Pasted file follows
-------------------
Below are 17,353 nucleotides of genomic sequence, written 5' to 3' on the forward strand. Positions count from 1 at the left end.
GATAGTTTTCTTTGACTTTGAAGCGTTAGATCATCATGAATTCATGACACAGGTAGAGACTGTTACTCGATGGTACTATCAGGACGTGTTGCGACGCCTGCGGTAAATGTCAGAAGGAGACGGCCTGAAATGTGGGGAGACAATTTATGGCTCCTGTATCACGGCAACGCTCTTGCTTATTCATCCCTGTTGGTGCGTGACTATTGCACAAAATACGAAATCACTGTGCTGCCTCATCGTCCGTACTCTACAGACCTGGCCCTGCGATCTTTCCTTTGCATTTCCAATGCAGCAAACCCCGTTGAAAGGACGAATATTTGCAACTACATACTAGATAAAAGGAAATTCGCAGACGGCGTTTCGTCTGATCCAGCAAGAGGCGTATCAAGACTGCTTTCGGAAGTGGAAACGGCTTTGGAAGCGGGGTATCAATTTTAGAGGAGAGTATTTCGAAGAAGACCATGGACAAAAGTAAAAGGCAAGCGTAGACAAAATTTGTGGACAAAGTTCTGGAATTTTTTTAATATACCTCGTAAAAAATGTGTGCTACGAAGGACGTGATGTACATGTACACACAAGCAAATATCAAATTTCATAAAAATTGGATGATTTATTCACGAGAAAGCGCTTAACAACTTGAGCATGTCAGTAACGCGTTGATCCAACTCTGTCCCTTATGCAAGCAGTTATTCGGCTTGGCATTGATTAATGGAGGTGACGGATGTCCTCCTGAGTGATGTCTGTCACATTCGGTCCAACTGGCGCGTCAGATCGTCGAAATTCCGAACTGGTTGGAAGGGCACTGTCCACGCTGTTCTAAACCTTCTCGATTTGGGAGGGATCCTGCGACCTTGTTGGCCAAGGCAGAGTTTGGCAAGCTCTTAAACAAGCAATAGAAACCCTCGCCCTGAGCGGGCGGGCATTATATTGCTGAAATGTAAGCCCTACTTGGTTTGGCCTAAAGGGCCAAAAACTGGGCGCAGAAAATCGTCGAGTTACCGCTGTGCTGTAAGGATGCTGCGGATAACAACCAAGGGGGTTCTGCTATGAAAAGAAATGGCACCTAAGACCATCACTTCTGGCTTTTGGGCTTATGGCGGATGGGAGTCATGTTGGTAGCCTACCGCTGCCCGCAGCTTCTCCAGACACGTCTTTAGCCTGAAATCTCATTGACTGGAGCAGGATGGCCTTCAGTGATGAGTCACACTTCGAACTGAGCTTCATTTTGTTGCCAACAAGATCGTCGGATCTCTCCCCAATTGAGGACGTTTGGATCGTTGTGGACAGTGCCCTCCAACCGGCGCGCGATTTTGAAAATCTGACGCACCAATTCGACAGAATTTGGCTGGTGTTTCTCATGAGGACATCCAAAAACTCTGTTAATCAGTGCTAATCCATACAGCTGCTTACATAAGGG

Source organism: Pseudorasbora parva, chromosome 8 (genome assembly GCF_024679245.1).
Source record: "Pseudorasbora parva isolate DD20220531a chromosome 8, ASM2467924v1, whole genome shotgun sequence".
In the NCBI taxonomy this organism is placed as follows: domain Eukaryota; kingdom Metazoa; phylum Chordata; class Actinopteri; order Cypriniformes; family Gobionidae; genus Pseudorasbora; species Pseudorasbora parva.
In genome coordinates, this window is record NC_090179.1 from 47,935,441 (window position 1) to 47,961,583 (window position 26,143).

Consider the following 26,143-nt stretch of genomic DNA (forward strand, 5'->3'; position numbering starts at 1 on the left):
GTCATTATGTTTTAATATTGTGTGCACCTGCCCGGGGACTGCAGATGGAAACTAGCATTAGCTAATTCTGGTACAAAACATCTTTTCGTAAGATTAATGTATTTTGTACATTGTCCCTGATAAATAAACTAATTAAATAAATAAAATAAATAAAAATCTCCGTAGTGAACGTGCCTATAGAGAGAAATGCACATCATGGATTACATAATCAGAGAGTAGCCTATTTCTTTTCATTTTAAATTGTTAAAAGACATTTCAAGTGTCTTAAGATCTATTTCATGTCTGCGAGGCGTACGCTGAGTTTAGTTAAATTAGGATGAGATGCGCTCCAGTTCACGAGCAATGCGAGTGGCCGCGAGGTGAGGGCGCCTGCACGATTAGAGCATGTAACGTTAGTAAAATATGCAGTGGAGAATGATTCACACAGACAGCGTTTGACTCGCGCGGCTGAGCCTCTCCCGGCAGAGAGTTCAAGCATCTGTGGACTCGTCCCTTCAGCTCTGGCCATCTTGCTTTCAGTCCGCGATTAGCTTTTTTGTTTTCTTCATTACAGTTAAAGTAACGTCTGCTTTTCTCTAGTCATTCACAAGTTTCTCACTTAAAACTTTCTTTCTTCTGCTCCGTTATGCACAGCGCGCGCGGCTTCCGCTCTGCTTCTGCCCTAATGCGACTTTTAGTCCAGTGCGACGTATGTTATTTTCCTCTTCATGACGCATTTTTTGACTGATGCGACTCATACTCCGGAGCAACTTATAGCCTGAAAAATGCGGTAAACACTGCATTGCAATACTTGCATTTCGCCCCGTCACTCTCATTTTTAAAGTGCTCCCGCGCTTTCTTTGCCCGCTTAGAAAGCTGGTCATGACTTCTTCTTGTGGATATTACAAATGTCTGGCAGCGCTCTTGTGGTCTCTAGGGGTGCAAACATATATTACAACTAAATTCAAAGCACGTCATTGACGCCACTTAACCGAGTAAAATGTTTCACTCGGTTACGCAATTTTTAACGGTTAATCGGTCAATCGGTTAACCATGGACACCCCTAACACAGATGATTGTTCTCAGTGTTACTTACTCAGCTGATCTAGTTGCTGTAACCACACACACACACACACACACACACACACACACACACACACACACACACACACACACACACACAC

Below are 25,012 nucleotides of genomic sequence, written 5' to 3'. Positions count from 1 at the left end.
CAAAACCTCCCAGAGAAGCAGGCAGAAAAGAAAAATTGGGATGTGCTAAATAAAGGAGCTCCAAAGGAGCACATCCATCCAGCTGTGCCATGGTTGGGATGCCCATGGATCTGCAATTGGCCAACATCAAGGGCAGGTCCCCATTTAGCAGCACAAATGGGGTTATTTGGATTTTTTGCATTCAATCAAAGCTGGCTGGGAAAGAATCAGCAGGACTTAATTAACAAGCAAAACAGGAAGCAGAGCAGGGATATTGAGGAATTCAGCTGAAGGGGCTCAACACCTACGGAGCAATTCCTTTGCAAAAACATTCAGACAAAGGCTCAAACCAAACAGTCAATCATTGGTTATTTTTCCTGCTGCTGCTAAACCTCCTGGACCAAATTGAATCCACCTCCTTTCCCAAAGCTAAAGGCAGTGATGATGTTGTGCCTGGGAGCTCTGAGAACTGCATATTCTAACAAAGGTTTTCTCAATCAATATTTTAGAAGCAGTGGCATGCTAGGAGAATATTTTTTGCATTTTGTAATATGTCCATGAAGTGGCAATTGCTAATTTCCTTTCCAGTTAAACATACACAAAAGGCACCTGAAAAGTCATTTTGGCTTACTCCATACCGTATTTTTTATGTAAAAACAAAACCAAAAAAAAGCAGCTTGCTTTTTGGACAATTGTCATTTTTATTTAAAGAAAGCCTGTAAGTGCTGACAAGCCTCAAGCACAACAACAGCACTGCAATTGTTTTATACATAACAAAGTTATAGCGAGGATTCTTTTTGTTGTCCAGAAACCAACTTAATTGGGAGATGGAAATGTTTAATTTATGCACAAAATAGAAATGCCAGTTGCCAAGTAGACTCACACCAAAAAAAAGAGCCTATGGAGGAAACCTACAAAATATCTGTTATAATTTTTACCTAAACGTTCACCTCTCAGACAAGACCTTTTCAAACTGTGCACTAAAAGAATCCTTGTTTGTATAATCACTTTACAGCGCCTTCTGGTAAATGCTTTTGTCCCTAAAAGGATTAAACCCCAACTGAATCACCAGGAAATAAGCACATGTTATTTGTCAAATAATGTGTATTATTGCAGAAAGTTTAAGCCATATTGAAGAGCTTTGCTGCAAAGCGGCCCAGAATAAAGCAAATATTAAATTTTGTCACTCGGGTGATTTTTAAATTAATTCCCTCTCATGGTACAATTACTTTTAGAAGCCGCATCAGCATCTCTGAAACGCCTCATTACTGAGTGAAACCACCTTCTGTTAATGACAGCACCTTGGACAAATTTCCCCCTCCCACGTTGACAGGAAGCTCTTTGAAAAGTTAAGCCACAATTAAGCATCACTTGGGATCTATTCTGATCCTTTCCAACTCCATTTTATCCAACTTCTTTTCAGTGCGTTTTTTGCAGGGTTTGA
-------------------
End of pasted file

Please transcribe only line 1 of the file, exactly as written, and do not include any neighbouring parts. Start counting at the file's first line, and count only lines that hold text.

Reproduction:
Below are 17,353 nucleotides of genomic sequence, written 5' to 3' on the forward strand. Positions count from 1 at the left end.